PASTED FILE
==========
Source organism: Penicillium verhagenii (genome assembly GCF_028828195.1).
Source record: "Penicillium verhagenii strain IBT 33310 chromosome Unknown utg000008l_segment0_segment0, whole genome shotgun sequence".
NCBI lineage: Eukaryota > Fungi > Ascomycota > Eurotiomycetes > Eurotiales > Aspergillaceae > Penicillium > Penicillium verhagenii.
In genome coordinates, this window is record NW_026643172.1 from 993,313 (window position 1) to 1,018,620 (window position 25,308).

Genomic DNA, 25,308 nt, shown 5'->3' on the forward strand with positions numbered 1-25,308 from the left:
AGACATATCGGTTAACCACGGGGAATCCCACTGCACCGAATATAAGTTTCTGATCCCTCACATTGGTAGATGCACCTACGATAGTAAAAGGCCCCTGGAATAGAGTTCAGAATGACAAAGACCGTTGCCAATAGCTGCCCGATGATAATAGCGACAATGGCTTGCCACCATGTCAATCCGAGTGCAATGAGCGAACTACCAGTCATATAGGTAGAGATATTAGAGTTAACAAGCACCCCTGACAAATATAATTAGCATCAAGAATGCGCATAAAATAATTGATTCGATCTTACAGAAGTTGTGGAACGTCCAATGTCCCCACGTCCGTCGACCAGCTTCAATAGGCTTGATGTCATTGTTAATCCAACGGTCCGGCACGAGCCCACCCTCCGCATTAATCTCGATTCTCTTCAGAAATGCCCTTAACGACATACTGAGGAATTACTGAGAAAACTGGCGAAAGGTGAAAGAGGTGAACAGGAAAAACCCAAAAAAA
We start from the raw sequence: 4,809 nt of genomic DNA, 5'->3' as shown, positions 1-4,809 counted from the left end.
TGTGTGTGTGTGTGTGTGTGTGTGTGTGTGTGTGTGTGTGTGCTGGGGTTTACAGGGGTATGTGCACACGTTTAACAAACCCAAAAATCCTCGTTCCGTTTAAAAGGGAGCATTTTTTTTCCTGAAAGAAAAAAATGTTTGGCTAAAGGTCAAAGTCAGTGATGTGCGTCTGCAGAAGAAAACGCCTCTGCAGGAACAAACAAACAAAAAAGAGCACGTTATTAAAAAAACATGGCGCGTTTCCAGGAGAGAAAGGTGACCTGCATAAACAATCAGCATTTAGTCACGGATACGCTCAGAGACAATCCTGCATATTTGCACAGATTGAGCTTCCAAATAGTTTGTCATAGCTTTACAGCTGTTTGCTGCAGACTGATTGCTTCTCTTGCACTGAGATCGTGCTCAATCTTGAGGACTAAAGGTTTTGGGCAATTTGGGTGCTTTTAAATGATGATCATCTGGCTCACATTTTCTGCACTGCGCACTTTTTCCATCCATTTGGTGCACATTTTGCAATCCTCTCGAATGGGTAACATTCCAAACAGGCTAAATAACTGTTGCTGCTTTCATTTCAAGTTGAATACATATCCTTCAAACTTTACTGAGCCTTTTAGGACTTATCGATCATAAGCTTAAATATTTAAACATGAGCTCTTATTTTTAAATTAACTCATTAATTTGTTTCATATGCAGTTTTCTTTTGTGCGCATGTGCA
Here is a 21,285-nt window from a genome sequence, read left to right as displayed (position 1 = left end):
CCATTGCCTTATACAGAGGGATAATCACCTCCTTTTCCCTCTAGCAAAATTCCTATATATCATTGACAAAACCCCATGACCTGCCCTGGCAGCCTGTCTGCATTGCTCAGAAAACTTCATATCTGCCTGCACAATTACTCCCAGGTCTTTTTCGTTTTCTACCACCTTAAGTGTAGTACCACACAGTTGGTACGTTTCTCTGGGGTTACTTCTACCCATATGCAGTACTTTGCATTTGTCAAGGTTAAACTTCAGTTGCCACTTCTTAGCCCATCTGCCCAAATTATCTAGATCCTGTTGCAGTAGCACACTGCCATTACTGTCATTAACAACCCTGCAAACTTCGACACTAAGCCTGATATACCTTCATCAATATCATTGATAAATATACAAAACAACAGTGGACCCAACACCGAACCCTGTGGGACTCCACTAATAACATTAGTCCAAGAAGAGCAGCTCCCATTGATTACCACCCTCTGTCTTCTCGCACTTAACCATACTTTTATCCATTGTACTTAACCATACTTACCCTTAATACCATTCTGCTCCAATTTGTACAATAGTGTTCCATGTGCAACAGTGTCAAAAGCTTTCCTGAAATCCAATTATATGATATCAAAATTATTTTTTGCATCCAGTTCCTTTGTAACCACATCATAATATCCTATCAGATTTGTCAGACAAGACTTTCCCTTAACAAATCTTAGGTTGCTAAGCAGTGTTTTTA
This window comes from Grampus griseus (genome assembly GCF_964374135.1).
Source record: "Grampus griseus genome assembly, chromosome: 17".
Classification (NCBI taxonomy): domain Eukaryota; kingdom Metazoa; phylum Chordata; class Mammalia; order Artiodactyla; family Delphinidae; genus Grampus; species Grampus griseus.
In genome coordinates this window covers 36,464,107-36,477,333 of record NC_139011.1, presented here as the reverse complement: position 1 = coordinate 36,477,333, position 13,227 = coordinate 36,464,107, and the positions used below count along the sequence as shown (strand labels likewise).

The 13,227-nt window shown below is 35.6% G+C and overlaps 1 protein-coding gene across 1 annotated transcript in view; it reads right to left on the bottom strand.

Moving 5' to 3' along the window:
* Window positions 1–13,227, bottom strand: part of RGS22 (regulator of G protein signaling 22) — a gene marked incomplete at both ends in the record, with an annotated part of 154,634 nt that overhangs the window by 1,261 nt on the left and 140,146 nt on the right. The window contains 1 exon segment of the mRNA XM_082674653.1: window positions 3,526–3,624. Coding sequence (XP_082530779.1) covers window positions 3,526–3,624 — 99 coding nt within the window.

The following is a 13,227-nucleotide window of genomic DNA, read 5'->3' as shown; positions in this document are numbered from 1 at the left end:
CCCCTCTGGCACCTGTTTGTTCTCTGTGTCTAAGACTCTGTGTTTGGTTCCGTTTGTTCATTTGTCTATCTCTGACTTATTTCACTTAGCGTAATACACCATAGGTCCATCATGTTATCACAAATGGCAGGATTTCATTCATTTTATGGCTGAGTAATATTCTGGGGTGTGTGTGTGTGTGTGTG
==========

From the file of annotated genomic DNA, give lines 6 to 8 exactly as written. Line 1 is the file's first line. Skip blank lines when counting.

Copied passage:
AGACATATCGGTTAACCACGGGGAATCCCACTGCACCGAATATAAGTTTCTGATCCCTCACATTGGTAGATGCACCTACGATAGTAAAAGGCCCCTGGAATAGAGTTCAGAATGACAAAGACCGTTGCCAATAGCTGCCCGATGATAATAGCGACAATGGCTTGCCACCATGTCAATCCGAGTGCAATGAGCGAACTACCAGTCATATAGGTAGAGATATTAGAGTTAACAAGCACCCCTGACAAATATAATTAGCATCAAGAATGCGCATAAAATAATTGATTCGATCTTACAGAAGTTGTGGAACGTCCAATGTCCCCACGTCCGTCGACCAGCTTCAATAGGCTTGATGTCATTGTTAATCCAACGGTCCGGCACGAGCCCACCCTCCGCATTAATCTCGATTCTCTTCAGAAATGCCCTTAACGACATACTGAGGAATTACTGAGAAAACTGGCGAAAGGTGAAAGAGGTGAACAGGAAAAACCCAAAAAAA
We start from the raw sequence: 4,809 nt of genomic DNA, 5'->3' as shown, positions 1-4,809 counted from the left end.
TGTGTGTGTGTGTGTGTGTGTGTGTGTGTGTGTGTGTGTGTGCTGGGGTTTACAGGGGTATGTGCACACGTTTAACAAACCCAAAAATCCTCGTTCCGTTTAAAAGGGAGCATTTTTTTTCCTGAAAGAAAAAAATGTTTGGCTAAAGGTCAAAGTCAGTGATGTGCGTCTGCAGAAGAAAACGCCTCTGCAGGAACAAACAAACAAAAAAGAGCACGTTATTAAAAAAACATGGCGCGTTTCCAGGAGAGAAAGGTGACCTGCATAAACAATCAGCATTTAGTCACGGATACGCTCAGAGACAATCCTGCATATTTGCACAGATTGAGCTTCCAAATAGTTTGTCATAGCTTTACAGCTGTTTGCTGCAGACTGATTGCTTCTCTTGCACTGAGATCGTGCTCAATCTTGAGGACTAAAGGTTTTGGGCAATTTGGGTGCTTTTAAATGATGATCATCTGGCTCACATTTTCTGCACTGCGCACTTTTTCCATCCATTTGGTGCACATTTTGCAATCCTCTCGAATGGGTAACATTCCAAACAGGCTAAATAACTGTTGCTGCTTTCATTTCAAGTTGAATACATATCCTTCAAACTTTACTGAGCCTTTTAGGACTTATCGATCATAAGCTTAAATATTTAAACATGAGCTCTTATTTTTAAATTAACTCATTAATTTGTTTCATATGCAGTTTTCTTTTGTGCGCATGTGCA